·          Europe seems to be building up with economic interests as its only concern and starting-point, to the detriment of solidarity with the most disenfranchised in our rich countries and to the detriment of solidarity with people of the Third World. Our close connections with people in Africa and Latin America keep us on the alert.

·          The presence of millions of immigrant workers in Europe has changed the realities of working-class life, both in the factories and in the neighbourhoods. Jesuits have been closely linked to these groups. Only one example: After his retirement as a worker, Herman Pillaert of Ghent (Belgium) was sent to Turkey to start a Jesuit community in Ankara, a task for which his long and close involvement with the Turkish population of his home town had prepared him. (See pages 54, 56, 58).

·          Young Jesuits, of whom there are few in Europe, are less motivated today by the world of labour. They commit themselves more readily to various forms of social work than to sharing the conditions of the lowest-paid labourers. The militant culture that the Workers’ Mission inherited in large part from secular and labour organisations is also less widespread among young Jesuits. Nonetheless, an exception must be made regarding NGOs.[9] Many of those who join the Society have had the experience of international involvement in an NGO. Here is a spirit shared by the Workers’ Mission and the younger generation. Another aspect of the Workers’ Mission has been picked up by the young and by the different Provincials of Europe: the idea of living in a community in the midst of a poor neighbourhood and of connecting religious life with social and economic reality. Such communities, often called of “insertion,” do appeal to the young today. The Workers’ Mission contributed to the creation and growth of these communities.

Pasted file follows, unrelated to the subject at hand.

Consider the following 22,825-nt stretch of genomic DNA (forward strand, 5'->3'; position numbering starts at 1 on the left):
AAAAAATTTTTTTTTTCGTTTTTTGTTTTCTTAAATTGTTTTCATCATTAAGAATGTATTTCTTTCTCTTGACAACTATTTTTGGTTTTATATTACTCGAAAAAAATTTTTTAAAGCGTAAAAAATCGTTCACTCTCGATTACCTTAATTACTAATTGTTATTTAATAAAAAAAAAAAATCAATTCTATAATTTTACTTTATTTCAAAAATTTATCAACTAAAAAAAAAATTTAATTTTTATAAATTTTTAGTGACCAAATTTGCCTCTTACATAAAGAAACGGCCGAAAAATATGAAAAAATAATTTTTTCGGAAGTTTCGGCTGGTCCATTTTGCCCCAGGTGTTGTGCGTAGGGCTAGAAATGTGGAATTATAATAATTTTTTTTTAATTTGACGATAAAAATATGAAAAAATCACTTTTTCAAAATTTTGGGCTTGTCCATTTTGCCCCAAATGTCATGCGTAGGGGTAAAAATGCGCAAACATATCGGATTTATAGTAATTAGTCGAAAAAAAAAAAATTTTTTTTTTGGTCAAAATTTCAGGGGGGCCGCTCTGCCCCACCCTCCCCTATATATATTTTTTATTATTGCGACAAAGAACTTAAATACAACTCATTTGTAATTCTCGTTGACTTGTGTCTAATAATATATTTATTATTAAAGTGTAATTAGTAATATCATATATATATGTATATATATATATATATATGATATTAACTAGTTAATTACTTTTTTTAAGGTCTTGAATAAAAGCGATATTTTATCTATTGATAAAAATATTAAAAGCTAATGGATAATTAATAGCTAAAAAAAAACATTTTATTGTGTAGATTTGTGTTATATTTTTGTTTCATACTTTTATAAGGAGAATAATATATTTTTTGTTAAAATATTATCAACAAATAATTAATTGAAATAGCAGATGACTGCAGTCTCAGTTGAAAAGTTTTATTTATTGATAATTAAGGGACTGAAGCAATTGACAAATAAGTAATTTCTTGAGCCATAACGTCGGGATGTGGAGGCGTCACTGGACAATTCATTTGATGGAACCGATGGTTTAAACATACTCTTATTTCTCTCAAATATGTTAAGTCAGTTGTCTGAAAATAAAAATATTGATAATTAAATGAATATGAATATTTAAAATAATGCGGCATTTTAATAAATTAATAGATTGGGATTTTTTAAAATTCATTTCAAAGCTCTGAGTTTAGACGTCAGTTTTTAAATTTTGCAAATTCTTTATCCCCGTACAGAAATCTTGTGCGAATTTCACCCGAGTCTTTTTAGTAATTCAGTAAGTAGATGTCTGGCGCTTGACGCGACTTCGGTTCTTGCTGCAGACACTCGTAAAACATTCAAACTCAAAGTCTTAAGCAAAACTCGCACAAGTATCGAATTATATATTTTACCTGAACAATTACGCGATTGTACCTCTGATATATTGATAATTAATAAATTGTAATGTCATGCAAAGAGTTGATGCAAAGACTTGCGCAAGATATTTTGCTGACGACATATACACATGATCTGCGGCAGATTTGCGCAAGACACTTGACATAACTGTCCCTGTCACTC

·          Finally, current ecclesiology assigns a new role to civil society. Relations between the institutional Church and civil society have been transformed through sharing work and living conditions with working and popular classes, and through participating in their struggle for liberation from exploitation and injustice. Within the Workers’ Mission, the Church has engaged in dialogue with civil society, not just a dialogue within each member’s personal conscience, but a dialogue of mutual respect between fully recognised partners.


All these facts were acknowledged at Heverlee 1992 and at Loyola in 1995. The original intuition of living with appears to retain all its meaning today, as was reiterated at Naples in 1998.[10] It is evident everywhere that the number of Jesuits in the Workers’ Mission has greatly diminished, and we now usually speak of the Workers’ and Popular Mission (Mission Ouvrière et Populaire).[11] This membership points to a core of the identity of the Workers’ Mission: we freely choose to get together in this group of Jesuits, and we remain close to the militant culture wherein belonging to a collective is both a sign and a method.